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Neurologic Illness Associated with Eating Florida Pufferfish, 2002

Since January 1, 2002, human illness after eating pufferfish caught in waters near Titusville, Florida, has been reported (Figure 1). The illnesses were manifested by neurologic symptoms consistent with exposure to paralytic shellfish toxins. Laboratory analysis in early April confirmed the presence of saxitoxin in uneaten pufferfish. This report presents selected case examples and summarizes all cases reported to the Toxic Exposure Surveillance System of the American Association of Poison Control Centers (TESS).

Case Reports

Florida. On January 2, the poison control center in Tampa, Florida, received a call from an emergency department (ED) physician about a man aged 34 years who had numbness and tingling of his hands. On January 1, he had experienced vomiting and diarrhea after eating approximately eight mouthfuls of pufferfish recreationally caught in waters near Titusville. The man was admitted to the hospital for observation and was administered intravenous fluids. His symptoms gradually resolved, and he was released 2 days after admission.

Virginia. On March 12, a man aged 50 years and his son aged 24 years returned from a fishing trip to Titusville, where they had caught several pufferfish. Approximately 3 hours after they had cooked and eaten the fish, they contacted the Richmond poison control center complaining of numbness and tingling of the lips and tongue. The two men decided to monitor their symptoms at home. The younger man's symptoms were limited to oral numbness and resolved in 3--4 days. The older man's symptoms progressed during the evening to include numbness and tingling in the face, neck, and shoulders; the next day, he still had numbness in his mouth. The symptoms reportedly resolved over 2 weeks.

New Jersey. On March 18, a woman aged 65 years was brought to the hospital ED by her husband. Hours earlier, they had eaten a meal of pufferfish that a family member had caught in Titusville. Several minutes after eating the fish, both persons experienced tingling around their lips. During the next 2 hours, the woman's symptoms worsened, and she developed vomiting. They contacted the New Jersey Poison Information and Education System and were advised to go to the hospital ED. The woman developed increasing chest pain and had mild tachycardia and blood pressure of 160/70 mmHg; she was treated with topical nitroglycerine. During the next 4--6 hours, she developed an ascending muscular paralysis. A test of her respiratory function indicated carbon dioxide retention and a rapid decrease to <20% of normal vital capacity for a woman her age. She was electively intubated and placed on a ventilator. Over the next day, she regained her reflexes and voluntary movement. She was extubated at approximately 72 hours and discharged.

Laboratory Findings

Uneaten fish samples recovered in New Jersey were submitted for toxin analysis to the Institute for Marine Biosciences, National Research Council, Canada. Liquid chromatographic-tandem mass spectrometric analysis of uneaten fish samples did not detect tetrodotoxin in any of the pufferfish samples (1). However, the analysis confirmed that the fish contained the paralytic shellfish toxin, saxitoxin, and two analogs, N-sulfocarbamoylsaxitoxin and decarbamoylsaxitoxin. Liquid chromatography with postcolumn oxidation and fluorescence detection confirmed these analytical results (2).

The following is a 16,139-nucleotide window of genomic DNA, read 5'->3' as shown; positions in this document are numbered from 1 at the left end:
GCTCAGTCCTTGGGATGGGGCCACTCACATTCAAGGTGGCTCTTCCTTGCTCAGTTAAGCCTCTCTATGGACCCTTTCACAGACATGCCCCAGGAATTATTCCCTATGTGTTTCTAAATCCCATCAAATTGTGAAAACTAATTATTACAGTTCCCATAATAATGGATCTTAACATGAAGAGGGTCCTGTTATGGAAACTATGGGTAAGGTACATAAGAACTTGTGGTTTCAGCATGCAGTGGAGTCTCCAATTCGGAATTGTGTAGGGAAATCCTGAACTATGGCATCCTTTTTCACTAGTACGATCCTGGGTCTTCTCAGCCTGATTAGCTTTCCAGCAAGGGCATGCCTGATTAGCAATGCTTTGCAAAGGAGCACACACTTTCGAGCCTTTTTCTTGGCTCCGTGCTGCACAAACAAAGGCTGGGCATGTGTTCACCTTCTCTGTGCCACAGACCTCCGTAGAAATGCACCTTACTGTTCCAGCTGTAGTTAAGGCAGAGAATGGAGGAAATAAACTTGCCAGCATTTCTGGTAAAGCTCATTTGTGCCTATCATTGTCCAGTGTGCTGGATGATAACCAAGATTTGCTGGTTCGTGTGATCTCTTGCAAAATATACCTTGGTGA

A split specimen also was submitted to the regional Food and Drug Administration (FDA) laboratory in Queens, New York. Presence of a sodium channel-blocking toxin was confirmed by cell bioassay (3). These results are consistent with the presence of saxitoxin or tetrodotoxin.

Toxic Exposure Surveillance System

Since January 1, TESS has identified 10 illnesses of presumed pufferfish poisoning (five from Florida, three from New Jersey, and two from Virgnia). All ill persons reported eating pufferfish originating from the Titusville area (Indian and Banana rivers). All reported at least one of the following symptoms: tingling in the mouth and lips or fingertips, numbness, or peripheral neuropathy. All cases eventually resolved. Efforts are ongoing to identify additional cases.

Reported by: S Marcus, MD, MY Wong, B Ruck, PharmD, New Jersey Poison Information and Education System, Univ of Medicine and Dentistry of New Jersey/New Jersey Medical School, Newark; E Bresnitz, MD, State Epidemiologist, New Jersey Dept of Health and Senior Svcs. R Hammond, PhD, Florida Dept of Health. H Rogers, PhD, M McGeehin, PhD, Div of Environmental Hazards and Health Effects, National Center for Environmental Health, CDC.

Editorial Note:

Neurologic illnesses associated with eating pufferfish (i.e., blowfish, sea squab, and Fugu [Terodontidae and Diodontidae families]) are not common in the United States. Pufferfish are harvested recreationally and commercially in the United States and internationally. Fish harvested in the United States are often transported to different states for sale. Several of the approximately 100 species of pufferfish contain neurotoxins (i.e., tetrodotoxin and/or saxitoxin); most pufferfish caught in U.S. waters are not known to be toxic, although there have been reports of toxic pufferfish.